Dennis sent the following update from Haiti:
It’s been a very eventful two days. After we arrived on Saturday (after a 3:00 am wake up call), we got settled in the team house (very comfortable) and immediately drove about 30 minutes to the community, where we met the leaders and set up the drilling rig. There’s always an awkward moment when we arrive because we immediately attracted a crowd of curious Haitian children, women and men. We just jumped in by saying hello (“bonjew”) in Kreyole (language of Haiti). No matter how badly we say “hello,” the people are very gracious and “bonjew” always prompts a smile…and the ice was broken.
We took a quick tour of the current water supply: a shallow well that was tested and found undrinkable. Since it’s the only close source of water, it’s what they drink, bathe and wash clothes in. Anywhere you go, you see people—mostly children and women—carrying either empty of full water containers. Yes, most women here can carry a full five gallon bucket of water on their head. I dare you to try it. Just try to get it up there—let alone carry it up a mountain road.
Today (Sunday), we attended church in the community where we are drilling the well. The worship was incredibly heartfelt; the singing was enthusiastic and contagious. It was great to see some of the community leaders we met on Saturday leading the church on Sunday. I’ll tell you, these people dress up to go to church. I had to smile because, even though we were in a building with a metal roof and a dirt floor, the service was interrupted by a loud cell phone going off. “Just like home,” I thought. At one point, one of the women of the church who had just taught a Bible study lesson, had each group of people stand up and tell the rest of the church what they had learned during the Bible study. Hmmmm…I think I’ll try this at Crossroads the next time I speak. Get ready!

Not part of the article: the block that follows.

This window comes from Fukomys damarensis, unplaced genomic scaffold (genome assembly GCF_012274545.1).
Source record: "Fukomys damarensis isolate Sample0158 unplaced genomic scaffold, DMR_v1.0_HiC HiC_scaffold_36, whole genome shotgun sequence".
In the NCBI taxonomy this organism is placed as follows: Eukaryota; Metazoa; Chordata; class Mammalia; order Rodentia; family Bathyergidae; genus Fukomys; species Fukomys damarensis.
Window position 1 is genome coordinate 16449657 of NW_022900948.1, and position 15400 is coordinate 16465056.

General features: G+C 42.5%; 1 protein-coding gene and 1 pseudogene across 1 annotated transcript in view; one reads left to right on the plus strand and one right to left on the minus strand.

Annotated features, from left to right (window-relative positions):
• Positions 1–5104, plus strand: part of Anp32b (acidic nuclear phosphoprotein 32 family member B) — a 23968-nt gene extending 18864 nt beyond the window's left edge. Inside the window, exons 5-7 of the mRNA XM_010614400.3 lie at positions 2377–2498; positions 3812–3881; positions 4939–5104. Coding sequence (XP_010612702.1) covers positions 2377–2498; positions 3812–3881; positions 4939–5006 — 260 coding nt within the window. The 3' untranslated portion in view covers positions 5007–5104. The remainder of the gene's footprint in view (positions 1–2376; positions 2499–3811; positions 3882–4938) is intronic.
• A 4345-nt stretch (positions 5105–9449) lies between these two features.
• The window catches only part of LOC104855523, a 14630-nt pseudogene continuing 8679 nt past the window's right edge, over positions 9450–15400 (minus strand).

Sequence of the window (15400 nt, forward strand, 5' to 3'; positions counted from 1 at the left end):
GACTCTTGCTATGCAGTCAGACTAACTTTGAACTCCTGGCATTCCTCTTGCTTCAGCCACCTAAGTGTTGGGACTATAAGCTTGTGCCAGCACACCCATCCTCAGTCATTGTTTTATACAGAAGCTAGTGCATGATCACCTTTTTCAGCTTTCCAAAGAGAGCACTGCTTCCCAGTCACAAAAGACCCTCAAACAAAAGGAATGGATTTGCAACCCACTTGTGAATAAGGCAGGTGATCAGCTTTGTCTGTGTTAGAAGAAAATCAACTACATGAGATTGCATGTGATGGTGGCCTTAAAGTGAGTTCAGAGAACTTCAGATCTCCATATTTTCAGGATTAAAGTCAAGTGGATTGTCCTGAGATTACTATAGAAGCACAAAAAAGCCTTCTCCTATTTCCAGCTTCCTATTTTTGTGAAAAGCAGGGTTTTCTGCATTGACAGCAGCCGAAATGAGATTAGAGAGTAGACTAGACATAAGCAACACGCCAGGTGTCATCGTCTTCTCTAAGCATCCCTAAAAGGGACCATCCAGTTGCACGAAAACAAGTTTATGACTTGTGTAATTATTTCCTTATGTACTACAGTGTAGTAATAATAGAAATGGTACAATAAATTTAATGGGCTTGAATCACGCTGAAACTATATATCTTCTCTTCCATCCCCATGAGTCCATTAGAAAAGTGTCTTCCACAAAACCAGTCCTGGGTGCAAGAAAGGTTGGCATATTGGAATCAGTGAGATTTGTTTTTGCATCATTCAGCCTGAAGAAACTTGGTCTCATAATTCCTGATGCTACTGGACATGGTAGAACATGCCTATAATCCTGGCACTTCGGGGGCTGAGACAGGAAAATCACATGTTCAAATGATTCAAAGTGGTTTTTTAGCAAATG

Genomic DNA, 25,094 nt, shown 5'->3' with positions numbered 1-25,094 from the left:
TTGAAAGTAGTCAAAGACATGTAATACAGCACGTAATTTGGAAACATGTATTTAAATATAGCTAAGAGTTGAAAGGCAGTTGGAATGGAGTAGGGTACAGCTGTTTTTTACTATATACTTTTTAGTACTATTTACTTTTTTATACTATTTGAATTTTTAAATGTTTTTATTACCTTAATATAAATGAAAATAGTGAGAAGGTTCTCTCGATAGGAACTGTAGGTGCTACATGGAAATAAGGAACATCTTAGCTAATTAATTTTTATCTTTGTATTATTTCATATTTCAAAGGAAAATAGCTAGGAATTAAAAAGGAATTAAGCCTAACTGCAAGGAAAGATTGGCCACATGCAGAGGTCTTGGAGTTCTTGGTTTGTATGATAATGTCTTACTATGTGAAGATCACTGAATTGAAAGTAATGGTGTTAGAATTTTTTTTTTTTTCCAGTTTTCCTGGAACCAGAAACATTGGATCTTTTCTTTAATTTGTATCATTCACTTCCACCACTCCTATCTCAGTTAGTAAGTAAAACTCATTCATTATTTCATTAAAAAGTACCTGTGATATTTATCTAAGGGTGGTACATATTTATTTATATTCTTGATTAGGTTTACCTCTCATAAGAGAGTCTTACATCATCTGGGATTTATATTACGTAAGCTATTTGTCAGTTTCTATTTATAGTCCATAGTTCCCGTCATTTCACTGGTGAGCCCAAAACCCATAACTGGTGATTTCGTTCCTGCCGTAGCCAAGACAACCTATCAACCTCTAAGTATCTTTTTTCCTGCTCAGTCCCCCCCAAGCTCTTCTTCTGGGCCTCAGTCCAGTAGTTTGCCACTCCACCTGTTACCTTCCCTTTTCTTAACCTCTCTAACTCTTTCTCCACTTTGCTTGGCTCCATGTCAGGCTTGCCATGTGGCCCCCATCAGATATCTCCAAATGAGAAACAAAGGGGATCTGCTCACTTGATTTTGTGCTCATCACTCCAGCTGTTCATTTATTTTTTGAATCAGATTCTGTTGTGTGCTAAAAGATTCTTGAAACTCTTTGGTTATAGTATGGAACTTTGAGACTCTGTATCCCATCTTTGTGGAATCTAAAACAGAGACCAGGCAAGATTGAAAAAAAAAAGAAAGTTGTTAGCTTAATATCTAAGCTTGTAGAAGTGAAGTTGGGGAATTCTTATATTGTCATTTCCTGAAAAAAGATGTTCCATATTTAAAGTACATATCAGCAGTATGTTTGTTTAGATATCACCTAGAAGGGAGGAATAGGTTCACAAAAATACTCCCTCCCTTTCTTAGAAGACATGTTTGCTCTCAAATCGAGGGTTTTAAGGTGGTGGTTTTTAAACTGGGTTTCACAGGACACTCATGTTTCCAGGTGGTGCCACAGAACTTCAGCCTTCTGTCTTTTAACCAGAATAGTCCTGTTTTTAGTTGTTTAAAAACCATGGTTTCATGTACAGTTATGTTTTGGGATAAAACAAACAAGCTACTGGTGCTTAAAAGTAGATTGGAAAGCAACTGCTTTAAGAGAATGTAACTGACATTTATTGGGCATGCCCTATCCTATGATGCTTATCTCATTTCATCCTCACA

We have two young men who travel with us to serve as translators, so they explained various parts of the service for us. At one point, they opened up the service for a prayer time. Everyone prays at the same time…out loud. As these people thanked God and prayed for their needs, it was like verbal music as the vast array of voices (young and old, men and women, children and teenagers) sent up prayers. What a moment.
The best moment for our team was when Nicole Vander Vliet shared her story with the church—through a translator, of course. We came somewhat prepared to share our stories, but she didn’t know she was going to be asked to do so (I asked her) until two minutes before she got up. Preparing our stories is part of the training we do prior to coming, so she wasn’t caught completely off-guard. What she said touched each of us, as well as encouraged the church in a very powerful way. Whenever anyone speaks from the heart, everyone understands—even if you don’t understand the words. You just never know how and when God is going to reach out, split open the heavens and simply touch people. What a moment.
Sunday afternoon was spent driving through downtown Cap-Haïtien. Google says the population of Cap-Haïtien is 200,000. It’s really about a million, seriously. We ate at a very nice Haitian restaurant next to the ocean. A number of us ate goat, while the less adventurous stuck with chicken or beef, prepared Haitian style. It’s always a big tug on our hearts as we drive through living conditions, block after block after block, of family shops eking out a very meager living.
We meet each evening to talk about our day, share observations and feelings about the day, pray and get ready for tomorrow.
Tomorrow we do two things–begin to drill the well and begin a children’s program/ministry with the teachers and children of the community. Here we go…
Please keep the team in your prayers.